California Independent Wholesale Sales Representatives Statutes
Independent manufacturers’ sales representatives are typically hired by manufacturers, distributors, and importers to solicit orders for their products from potential customers in designated territories in exchange for a sales commission. Such sales representatives often spend many months or years building up a customer base in their assigned territory and incur substantial up-front sales and marketing expenses that can include travel, lodging, entertainment, and trade show expenses with the hope of generating a stream of future commission income. The sales representative is vulnerable if the principal suddenly terminates their relationship and/or fails to pay all commissions owed to the sales rep.
In response to these concerns, starting in the 1980s and 1990s, many states enacted statutes to protect the interests of these independent manufacturers’ sales representatives. These statutes often:
• Require the sales representative agreement to be in writing;
• Require the principal to provide a copy of the written contract to the sales rep;
• Require the principal to pay the sales rep for all commissions owed promptly following termination (or incur liability for statutory penalties, attorney’s fees, and court costs);
• Strictly limit the circumstances under which the principal can terminate, or fail to renew, a sales representative agreement (e.g., requiring the manufacturer to have “good cause” for termination); and/or
• Prohibit the principal from imposing terms (such as choice of law or exclusive venue provisions) in the sales rep agreement that would effectively require the sales rep to waive its statutory protections under the law.
Thirty-five of the fifty states have enacted some form of sales rep protection legislation.
This article sets forth the text of California’s laws protecting independent manufacturers’ sales representatives, as of January 1, 2023.
The California Sales Representatives Act
California Statutes, Cal. Civ. Code § 1738.10
The Legislature finds and declares that independent wholesale sales representatives are a key ingredient to the California economy. The Legislature further finds and declares the wholesale sales representatives spend many hours developing their territory in order to properly market their products, and therefore should be provided unique protection from unjust termination of the territorial market areas. Therefore, it is the intent of the Legislature, in enacting this act to provide security and clarify the contractual relations between manufacturers and their nonemployee sales representatives.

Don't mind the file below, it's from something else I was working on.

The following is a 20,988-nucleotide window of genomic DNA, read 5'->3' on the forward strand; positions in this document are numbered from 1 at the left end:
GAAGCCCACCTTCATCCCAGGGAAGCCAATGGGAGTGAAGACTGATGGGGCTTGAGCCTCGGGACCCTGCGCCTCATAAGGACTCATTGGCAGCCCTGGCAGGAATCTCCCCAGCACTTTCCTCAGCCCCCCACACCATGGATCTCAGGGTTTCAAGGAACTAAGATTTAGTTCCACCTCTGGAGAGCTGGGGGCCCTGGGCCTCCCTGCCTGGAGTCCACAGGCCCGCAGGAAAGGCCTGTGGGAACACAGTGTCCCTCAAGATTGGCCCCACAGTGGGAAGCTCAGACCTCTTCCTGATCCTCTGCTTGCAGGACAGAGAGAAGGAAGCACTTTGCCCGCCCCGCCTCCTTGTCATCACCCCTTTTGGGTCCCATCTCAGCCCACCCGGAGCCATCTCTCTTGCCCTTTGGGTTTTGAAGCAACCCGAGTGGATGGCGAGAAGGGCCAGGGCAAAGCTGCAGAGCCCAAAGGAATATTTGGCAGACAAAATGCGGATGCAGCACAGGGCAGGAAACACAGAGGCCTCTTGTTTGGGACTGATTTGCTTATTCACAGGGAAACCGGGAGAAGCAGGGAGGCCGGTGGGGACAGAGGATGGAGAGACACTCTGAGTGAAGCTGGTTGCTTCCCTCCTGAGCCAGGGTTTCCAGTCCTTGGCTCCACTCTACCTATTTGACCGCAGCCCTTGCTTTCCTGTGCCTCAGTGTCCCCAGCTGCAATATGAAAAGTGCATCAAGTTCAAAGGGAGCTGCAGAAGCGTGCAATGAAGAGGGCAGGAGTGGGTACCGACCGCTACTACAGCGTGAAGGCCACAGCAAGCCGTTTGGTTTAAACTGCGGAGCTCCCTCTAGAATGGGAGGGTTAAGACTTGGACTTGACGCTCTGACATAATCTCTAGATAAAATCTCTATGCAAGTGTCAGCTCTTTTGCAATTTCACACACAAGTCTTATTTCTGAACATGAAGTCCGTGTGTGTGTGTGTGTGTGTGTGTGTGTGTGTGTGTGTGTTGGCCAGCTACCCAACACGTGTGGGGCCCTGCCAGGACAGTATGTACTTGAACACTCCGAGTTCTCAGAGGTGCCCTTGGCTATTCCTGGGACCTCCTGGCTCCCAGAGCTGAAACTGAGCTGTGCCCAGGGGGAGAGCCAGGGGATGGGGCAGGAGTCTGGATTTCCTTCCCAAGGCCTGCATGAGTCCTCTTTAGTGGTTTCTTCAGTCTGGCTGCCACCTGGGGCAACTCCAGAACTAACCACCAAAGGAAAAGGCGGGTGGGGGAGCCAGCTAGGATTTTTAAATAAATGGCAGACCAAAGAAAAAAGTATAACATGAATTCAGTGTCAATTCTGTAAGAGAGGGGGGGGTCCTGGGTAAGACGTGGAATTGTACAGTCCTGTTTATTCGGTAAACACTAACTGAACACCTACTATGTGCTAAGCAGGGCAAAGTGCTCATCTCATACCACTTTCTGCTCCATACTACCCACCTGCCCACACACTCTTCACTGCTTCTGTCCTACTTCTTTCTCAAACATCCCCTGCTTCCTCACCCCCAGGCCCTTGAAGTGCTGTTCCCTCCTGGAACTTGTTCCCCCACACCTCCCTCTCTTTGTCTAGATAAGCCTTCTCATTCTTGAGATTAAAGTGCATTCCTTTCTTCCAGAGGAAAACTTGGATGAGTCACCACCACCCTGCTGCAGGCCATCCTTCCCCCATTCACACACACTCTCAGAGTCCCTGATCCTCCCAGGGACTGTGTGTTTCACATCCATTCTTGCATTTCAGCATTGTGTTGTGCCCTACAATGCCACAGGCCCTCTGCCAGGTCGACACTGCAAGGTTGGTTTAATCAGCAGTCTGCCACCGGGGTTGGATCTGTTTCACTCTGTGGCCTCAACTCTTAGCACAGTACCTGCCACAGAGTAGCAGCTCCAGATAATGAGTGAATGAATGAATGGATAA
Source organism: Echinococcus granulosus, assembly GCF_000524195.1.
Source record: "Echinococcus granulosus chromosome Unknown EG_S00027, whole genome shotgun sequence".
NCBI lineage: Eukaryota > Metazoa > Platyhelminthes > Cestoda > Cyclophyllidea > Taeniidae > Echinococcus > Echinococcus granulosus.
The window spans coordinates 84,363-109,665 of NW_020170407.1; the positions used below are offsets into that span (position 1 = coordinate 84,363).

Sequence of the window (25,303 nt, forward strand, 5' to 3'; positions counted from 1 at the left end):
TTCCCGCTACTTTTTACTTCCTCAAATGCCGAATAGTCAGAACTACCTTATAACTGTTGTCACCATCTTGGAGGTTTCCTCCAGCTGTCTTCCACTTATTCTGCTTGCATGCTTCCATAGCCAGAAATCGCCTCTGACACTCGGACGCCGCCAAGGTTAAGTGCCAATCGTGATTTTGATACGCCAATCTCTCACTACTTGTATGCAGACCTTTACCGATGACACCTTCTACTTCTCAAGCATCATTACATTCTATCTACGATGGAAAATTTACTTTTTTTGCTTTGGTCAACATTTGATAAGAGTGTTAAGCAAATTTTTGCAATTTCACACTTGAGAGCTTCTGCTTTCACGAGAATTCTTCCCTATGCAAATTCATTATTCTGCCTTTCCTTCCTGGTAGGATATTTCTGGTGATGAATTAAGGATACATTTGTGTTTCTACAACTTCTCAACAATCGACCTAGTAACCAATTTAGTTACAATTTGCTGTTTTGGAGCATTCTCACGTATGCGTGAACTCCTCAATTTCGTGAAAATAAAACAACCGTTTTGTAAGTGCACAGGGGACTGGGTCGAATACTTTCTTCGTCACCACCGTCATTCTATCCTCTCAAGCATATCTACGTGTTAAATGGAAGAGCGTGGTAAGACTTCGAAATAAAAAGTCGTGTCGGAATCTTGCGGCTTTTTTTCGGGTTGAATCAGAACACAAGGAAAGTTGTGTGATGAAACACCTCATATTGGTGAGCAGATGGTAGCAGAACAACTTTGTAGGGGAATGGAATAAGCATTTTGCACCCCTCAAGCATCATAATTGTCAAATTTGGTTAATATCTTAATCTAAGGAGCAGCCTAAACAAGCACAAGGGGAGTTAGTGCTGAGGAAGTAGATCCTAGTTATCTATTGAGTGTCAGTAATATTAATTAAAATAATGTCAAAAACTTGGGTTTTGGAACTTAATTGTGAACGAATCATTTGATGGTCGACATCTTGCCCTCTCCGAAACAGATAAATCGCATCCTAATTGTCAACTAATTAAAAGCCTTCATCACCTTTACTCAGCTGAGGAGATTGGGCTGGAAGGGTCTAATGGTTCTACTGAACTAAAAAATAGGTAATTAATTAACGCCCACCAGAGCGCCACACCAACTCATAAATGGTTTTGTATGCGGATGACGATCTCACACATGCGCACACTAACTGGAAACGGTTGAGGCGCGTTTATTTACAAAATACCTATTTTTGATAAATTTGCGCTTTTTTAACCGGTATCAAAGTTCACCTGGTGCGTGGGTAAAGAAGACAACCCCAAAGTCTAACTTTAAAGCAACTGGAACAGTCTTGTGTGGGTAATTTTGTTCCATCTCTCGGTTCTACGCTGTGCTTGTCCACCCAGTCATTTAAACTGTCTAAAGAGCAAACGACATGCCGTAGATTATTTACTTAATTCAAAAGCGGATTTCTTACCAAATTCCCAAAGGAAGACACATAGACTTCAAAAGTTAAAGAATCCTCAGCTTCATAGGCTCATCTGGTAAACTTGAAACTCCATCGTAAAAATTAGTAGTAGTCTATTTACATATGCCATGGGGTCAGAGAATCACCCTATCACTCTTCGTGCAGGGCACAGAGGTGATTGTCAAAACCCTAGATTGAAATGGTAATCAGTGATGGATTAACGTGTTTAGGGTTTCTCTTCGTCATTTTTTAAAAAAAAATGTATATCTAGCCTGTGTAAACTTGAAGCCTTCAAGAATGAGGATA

California Statutes, Cal. Civ. Code § 1738.11
This chapter shall be known and cited as the Independent Wholesale Sales Representatives Contractual Relations Act of 1990.
California Statutes, Cal. Civ. Code § 1738.12
For purposes of this chapter the following terms have the following meaning:
(a) “Manufacturer” means any organization engaged in the business of producing, assembling, mining, weaving, importing or by any other method of fabrication, a product tangible or intangible, intended for resale to, or use by the consumers of this state.
(b) “Jobber” means any business organization engaged in the business of purchasing products intended for resale and invoicing to purchasers for resale to, or use by, the consumers of this state.
(c) “Distributor” means any business organization engaged in offering for sale products which are shipped from its inventory, or from goods in transit to its inventory, to purchasers and intended for resale to, or use by the consumers of this state.
(d) “Chargeback” means any deduction taken against the commissions earned by the sales representative which are not required by state or federal law.
(e) “Wholesale sales representative” means any person who contracts with a manufacturer, jobber, or distributor for the purpose of soliciting wholesale orders, is compensated, in whole or part, by commission, but shall not include one who places orders or purchases exclusively for his own account for resale and shall not include one who sells or takes orders for the direct sale of products to the ultimate consumer.